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topicswerehighlyinterrelated.Todeterminetheeffectofeachtopicnetoftheothertopics,thesignificantmodelswerecombinedforeachmedlumseparately.Forthenewspaperdata.thesalesserieswasregressedonthemodelsforhealth,taste.bUYlngwater.bargingwaterandotherresponses.Noindlvidualtermformentionswassignificant.Thiswasprobablyduetotheintercorrelationamongthesetopics.WhlChwasdiscussedearlier.ThlScombinedmodelexplainedasignificantlYgreaterproportionofthevarianceinsalesthandidthemodelsforbuyingwater.bargingwaterorotherresponses.Thevarlanceexplainedbythecombinedmodelwasnotsignificantlygreaterthanthevarianceexplalnedbytheseparatemodelsforhealthandtaste.ThisresultsuggeststhathealthandtastearethemostimportanttOP1CSforaffectlnQsalesofbottledwaterforthenewspaper.Theanalogousanalysiscouldnotbecompletedforthetelevisiondata.Whentheseparatemodelsfortaste,buyingwater,health,salt,bargingwater,businessconsequencesandotherresponseswerecombinedintooneequation,theinteractionofproximityandbargingwaterwasalinearcombinationofhealth,bargingwater,andtheinteractionofproximityandhealth.Forthetelevisiondata,healthwasthemostimportantofthemorepersonallyrelevanttopicsandbargingwaterwasthemostimportantofthelesspersonallyrelevanttopics.Bargingwaterismorepersonallyrelevantthanarebusinessconsequencesandotherresponses;thusitappearsthatpersonalhazardsandconsequenceshaveagreateraffectonsalesofbottledwaterashypothesized.DISCUSSIONTheresultsofouranalysisareadmlttedlycomplex.sothisdiscussionwillcenteraroundtheextenttoWhlChtheresultssupportorfailtosupporttheconceptualmodelofferedabove.Inourmodelofresponsebehavlor.weassumedthatmediareportlngwouldoftenbecomplexandambiguous.Whenpeoplelackedpersonalexperlencewlththehazardevent.thisamblqultywouldleadtopeopletoreactqUlckerandmoreactlvelyascomparedtowhentheydldhavesuchpersonalexperlence.Inthepresentcase.thiswouldmeanthatretailsalesofbottledwaterwouldbehlgherbeforethesaltwaterwedgearrivedatNewOrleans(July6th)thanafteritarrived.Severalfindingssupportthisexpectation.First.withonlyoneexception.thesignificantbreaksinretallssalesbeforearrivalwerealllncreases.whilethoseoccurring after werealldecreases.Inaddition.retailsalespeakedonJuly6threpresentingalarge,butnonsignificantincreasefromJuly5thtoJuly6th.Sincetherewerethreesignificantincreasesinretailsalesinthe14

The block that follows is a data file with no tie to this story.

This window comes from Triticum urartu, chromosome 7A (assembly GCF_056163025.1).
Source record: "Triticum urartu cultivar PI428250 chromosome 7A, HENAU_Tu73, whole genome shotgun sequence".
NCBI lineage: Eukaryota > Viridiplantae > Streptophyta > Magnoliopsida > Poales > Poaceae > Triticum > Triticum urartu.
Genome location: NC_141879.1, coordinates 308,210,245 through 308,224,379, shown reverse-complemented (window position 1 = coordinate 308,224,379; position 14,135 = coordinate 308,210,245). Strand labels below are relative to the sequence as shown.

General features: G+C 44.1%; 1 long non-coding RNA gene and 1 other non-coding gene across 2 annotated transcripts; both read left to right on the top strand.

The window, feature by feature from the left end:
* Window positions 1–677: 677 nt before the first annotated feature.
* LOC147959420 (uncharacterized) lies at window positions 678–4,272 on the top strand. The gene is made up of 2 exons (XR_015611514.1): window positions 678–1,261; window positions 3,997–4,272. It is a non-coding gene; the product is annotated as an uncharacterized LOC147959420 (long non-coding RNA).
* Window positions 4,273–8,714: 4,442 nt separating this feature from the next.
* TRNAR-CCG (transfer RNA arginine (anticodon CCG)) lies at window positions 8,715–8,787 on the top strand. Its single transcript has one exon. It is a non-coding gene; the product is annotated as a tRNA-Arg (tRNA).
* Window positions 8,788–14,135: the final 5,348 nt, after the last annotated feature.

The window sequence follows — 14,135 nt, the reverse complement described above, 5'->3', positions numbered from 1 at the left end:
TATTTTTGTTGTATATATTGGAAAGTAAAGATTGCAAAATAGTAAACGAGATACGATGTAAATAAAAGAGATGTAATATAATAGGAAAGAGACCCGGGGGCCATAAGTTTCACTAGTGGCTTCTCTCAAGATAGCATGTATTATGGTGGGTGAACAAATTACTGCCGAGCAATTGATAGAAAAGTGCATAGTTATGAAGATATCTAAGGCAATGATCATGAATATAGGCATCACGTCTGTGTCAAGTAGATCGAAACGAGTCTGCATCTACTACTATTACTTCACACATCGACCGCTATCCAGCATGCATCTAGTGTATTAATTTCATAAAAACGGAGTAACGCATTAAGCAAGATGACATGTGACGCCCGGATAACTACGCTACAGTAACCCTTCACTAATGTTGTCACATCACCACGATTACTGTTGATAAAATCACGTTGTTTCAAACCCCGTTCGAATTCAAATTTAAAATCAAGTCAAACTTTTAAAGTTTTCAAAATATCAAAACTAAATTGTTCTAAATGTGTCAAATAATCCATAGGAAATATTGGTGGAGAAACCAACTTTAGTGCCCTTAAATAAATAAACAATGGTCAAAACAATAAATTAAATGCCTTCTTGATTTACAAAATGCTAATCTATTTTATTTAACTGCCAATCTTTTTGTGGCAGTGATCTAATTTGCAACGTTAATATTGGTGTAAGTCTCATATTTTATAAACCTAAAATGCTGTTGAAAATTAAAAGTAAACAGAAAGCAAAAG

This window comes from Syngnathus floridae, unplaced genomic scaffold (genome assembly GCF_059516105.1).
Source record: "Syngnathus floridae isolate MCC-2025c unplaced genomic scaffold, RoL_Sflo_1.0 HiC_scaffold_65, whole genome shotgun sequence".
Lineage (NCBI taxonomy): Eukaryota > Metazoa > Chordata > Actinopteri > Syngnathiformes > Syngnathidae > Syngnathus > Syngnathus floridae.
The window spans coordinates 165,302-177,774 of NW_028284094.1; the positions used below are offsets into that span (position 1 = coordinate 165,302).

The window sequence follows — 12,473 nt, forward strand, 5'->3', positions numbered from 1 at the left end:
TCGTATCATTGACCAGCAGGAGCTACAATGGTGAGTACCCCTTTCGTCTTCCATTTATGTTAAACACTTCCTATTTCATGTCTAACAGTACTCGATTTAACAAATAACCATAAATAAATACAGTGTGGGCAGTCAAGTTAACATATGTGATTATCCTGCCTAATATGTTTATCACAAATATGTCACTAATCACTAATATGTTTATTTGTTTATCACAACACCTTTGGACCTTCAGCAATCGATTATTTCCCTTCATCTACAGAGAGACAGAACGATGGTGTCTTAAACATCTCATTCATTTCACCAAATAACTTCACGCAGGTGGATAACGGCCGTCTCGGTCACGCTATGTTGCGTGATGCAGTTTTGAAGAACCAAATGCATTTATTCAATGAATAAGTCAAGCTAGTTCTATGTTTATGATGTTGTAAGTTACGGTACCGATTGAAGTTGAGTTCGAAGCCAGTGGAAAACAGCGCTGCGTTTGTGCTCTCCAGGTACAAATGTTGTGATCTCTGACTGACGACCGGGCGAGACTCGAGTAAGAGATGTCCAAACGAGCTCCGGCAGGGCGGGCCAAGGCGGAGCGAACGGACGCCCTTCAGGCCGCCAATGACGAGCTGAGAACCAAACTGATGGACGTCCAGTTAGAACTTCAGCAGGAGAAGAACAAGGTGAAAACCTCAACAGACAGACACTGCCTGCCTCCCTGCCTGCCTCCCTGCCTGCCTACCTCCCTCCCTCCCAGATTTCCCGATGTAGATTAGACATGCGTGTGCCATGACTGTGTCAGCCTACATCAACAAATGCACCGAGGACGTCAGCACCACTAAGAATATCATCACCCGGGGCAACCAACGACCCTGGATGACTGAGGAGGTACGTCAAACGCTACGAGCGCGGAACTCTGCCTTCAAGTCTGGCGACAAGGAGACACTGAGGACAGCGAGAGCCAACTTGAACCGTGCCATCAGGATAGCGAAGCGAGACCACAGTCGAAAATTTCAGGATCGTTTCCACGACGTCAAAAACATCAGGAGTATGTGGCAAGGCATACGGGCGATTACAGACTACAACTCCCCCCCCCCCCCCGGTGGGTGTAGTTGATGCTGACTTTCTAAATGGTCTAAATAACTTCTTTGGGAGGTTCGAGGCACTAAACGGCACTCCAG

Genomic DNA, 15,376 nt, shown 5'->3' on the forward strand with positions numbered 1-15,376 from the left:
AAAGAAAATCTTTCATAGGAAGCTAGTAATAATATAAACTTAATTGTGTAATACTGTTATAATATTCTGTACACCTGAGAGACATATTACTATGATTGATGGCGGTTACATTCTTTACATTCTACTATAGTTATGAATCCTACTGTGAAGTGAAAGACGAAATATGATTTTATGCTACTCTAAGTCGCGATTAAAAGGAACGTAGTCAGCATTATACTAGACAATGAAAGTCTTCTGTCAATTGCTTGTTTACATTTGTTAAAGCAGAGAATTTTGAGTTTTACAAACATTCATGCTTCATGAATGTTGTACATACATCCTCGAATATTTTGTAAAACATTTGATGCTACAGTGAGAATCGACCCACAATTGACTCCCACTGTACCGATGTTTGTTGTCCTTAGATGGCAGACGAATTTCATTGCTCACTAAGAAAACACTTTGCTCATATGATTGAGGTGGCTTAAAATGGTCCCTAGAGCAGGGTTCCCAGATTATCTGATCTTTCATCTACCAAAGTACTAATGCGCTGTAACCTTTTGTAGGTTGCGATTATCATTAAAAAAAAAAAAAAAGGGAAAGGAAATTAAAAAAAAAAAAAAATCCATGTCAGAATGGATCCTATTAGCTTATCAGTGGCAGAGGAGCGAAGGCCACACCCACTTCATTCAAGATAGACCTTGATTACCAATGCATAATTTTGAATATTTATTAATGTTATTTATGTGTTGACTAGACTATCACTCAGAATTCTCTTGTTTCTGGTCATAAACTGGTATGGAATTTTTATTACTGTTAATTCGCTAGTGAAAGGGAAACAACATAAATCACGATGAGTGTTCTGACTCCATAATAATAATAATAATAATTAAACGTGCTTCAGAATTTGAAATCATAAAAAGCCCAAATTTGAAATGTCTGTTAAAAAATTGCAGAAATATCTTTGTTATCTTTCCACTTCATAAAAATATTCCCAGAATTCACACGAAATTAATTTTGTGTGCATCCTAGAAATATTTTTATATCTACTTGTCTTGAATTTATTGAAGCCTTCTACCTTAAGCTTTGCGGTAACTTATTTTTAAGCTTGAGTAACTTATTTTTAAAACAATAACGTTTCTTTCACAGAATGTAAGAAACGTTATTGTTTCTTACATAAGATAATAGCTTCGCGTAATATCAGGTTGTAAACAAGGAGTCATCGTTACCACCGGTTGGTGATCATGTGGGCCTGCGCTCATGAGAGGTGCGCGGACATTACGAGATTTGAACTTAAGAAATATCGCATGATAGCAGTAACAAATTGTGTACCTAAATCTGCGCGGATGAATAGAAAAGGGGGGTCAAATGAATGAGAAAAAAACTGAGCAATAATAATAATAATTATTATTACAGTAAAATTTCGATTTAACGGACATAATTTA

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tourdaysprlortothislastincrease.ltwouldhadtohavebeenahuoelncreasetobeS1Qnlficant.TheexceptlonwasanlncreasebetweenJuly25th-July26th.Thedatawehavedonotallowustoassessthereasonforthisanomaly.Further.lnfourofthespecificmodels.proxlmityindicatedthatsalesofbottledwaterwereqreaterbeforethewedgearrived.Thisprovidesindirectsupportforthemodel.Beforethearrivalofthewedge,mostresidentsdldnothavedirect,personalexperiencewithasaltwaterintrusionandthedataindicatethattheyrespondedbybuyingbottledwater.However.afteritsarrival.thedecreasesinsalessuggestthat,onthebasisoftheirdirectexperience,peopledidnotassessthehazardtobesufficientlyseriousorthreateningtowarrantbuyingwater.Ofcourseourdatadonotallowustodirectlyexaminewhetherthiswasduetochangesinthelevelofanxietycreatedbytheconditionofpersonalexperience.Themodelalsoconceptualizedresponsestoahazardeventtobeafunctionofhowpeopleselectivelyattendedtomediareportsofthatevent.Thisselectivitywashypothesizedtooperateinoneormoreofseveraldirections.First,themoreseriousorthreateningthehazardanditsconsequences,themorelikelypeoplewouldrespond.Thishypothesiswaspartiallysupported.Theorderofseriousnessofthehazardsandconsequenceswas:toxins,health,salt,tasteandbusiness.Toxinswereexpectedtobethemostimportanttopic,butitwasneverrelatedtosales.ToxinsinthewaterhasbeenalongstandingsalientissueinNewOrleans.Itispossiblethatpeoplehavebecomedesensitizedtotoxinsasahazard;therefore,theyfailedtorespondtothisthreatwhiletheyrespondedtolessseriousthreats.Thehealth,salt,tasteandbusinessconsequenceswerenewthreatsandtheirnewnessmayhaveprovokedtheresponse.Further,theresultsshowthathealthwasoneofthetwomostimportanttopicsforbothmediaandbusinessconsequenceswereamongtheleastimportant.Thus,theresultssuggestthatpeoplerespondmorereadilytomoreseriousthreatsifthesethreatsarenew.Also,itisworthnotingthatpurchasingbottledwaterhasbecomea commonresponsetothelongstandingproblemoftoxins.Theresultssuggestthatpeopleusedthesameresponseinthefaceofthenewhazard.Second,peoplewerehypothesizedtorespondmorereadilytoreportsthatcitedpersonallyrelevantconsequencesofthehazardthanlessrelevantconsequences.Theresultsprovidesupportforthispartofthemodel.Althoughbusinessconsequencesandcollectiveresponseswererelatedtoretailsales.thetopicmoststronglyandconsistentlyrelatedwashealthconsequences.Thiswasoneofthetwomostimportanttopicsforbothmedia.Forthenewspaper,thesecondtopicwasalsoapersonalconsequence,taste.Forthetelevision,thesecondtopicwasacollectiveresponse,bargingwater.Althoughbargingwaterislesspersonal15